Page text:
Occulture the very first festival of spiritual freedom took place in Brighton in 2000. Its remit to protect the rights and freedoms of those working in the esoteric domain. Festival celebrants were later accused in the press of animal sacrifice while some local evangelists tried to approach venues to ban the events. Such were the times. So began the journey to respect and refuge.
By 2001 the British Government brought in the Human Rights Act to enshrine religious belief while the notorious Witchcraft Act 1735 was finally repealed. Eleanor Bone (The Matriarch of British Witchcraft) aged 91 gave a historical address to the festival from her home in Cumbria, northern England. She recalled when she first initiated into the Craft it was still illegal to be a Witch, she gave blessings that those dark ages were finally over. Her live recording saw some audience members brought to tears- it was then people realised Occulture was a very unique event.
The 2002 festival saw the Mayor of Brighton formally open the event and greet the representative of his Holiness the Dalai Lama – Mrs Takla. Amnesty International understood the purpose of the festival and took part in it.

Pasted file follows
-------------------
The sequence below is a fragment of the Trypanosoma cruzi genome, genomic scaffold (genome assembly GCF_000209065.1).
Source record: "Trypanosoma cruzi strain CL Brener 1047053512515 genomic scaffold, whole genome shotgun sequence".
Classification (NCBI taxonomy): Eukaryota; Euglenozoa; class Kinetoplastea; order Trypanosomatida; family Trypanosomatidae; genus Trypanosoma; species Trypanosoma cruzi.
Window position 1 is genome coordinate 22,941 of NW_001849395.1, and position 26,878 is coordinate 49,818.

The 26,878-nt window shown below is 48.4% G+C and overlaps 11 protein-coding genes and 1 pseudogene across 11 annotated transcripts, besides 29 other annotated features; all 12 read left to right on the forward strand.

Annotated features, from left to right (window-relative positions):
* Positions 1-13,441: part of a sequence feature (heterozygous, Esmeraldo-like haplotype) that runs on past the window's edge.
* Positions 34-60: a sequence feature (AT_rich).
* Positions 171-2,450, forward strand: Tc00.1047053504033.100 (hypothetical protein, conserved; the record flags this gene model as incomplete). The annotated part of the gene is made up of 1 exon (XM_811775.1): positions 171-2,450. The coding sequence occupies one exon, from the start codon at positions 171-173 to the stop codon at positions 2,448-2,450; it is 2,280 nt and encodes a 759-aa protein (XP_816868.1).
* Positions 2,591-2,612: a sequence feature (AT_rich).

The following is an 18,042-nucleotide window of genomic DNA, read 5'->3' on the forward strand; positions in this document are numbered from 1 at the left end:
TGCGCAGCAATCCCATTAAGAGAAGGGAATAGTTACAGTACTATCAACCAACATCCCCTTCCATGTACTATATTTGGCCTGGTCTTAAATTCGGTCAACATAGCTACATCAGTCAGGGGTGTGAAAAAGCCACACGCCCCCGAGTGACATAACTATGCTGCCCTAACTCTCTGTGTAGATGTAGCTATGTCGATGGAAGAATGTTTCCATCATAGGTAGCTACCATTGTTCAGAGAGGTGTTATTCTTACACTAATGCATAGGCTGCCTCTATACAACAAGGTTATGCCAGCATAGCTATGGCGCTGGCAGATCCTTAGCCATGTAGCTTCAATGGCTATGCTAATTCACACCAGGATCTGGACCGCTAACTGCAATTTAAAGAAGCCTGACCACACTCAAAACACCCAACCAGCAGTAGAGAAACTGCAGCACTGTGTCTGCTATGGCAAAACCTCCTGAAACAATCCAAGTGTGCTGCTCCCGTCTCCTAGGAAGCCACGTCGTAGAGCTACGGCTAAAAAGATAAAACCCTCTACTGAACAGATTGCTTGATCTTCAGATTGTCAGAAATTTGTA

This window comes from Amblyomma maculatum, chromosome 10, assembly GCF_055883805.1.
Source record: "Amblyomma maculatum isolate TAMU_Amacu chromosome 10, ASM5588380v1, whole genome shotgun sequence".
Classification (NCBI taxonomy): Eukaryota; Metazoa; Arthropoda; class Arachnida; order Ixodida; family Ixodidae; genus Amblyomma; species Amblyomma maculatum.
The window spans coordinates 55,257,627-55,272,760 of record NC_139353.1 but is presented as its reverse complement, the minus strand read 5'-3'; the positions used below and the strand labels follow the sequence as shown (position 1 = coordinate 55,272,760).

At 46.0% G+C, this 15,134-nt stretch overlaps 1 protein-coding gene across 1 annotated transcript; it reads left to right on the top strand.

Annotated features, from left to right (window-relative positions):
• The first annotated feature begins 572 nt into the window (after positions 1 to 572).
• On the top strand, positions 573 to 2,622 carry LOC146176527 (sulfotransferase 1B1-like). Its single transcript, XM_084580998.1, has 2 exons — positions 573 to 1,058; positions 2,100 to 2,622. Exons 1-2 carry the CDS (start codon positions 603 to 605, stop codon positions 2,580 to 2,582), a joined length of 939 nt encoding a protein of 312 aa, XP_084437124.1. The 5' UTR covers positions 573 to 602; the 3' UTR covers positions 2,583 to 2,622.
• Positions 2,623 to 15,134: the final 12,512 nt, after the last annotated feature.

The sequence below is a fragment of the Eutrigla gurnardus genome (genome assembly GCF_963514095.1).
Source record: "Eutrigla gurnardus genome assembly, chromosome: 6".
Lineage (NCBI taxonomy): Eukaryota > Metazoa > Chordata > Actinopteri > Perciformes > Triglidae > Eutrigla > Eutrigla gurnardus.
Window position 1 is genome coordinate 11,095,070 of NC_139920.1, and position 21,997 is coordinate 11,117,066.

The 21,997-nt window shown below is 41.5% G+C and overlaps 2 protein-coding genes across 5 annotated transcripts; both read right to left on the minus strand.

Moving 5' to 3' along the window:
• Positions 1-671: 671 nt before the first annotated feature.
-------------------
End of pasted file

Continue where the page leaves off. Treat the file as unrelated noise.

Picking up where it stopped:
In a radical shift 2003 was navigated by a stiletto wearing, saxophone playing transvestite Mark Ramsden in honour of the LBGT community who had been stalwart supporters of the festival.
Wiccan High Priest Sir Ralph Harvey who formally opened every single festival was recognised and respected by the Maori, the Hopi and the Bedouin as a man of great insight for he saw that our collective future was on honouring our numinous roots. Sir Ralph was entrusted with safeguarding a sacred artefact of the Maori which he returned to their people once danger had averted. Such trust is built through mutual understanding and solidarity.
International pianist Wim van Dulleman of the Gurdjieff dancers said during Occulture 2003 ‘The History of mankind is about raping, pillaging corn and murder. Here at Occulture people have learnt to respect one another.’
(c) Occulture 2022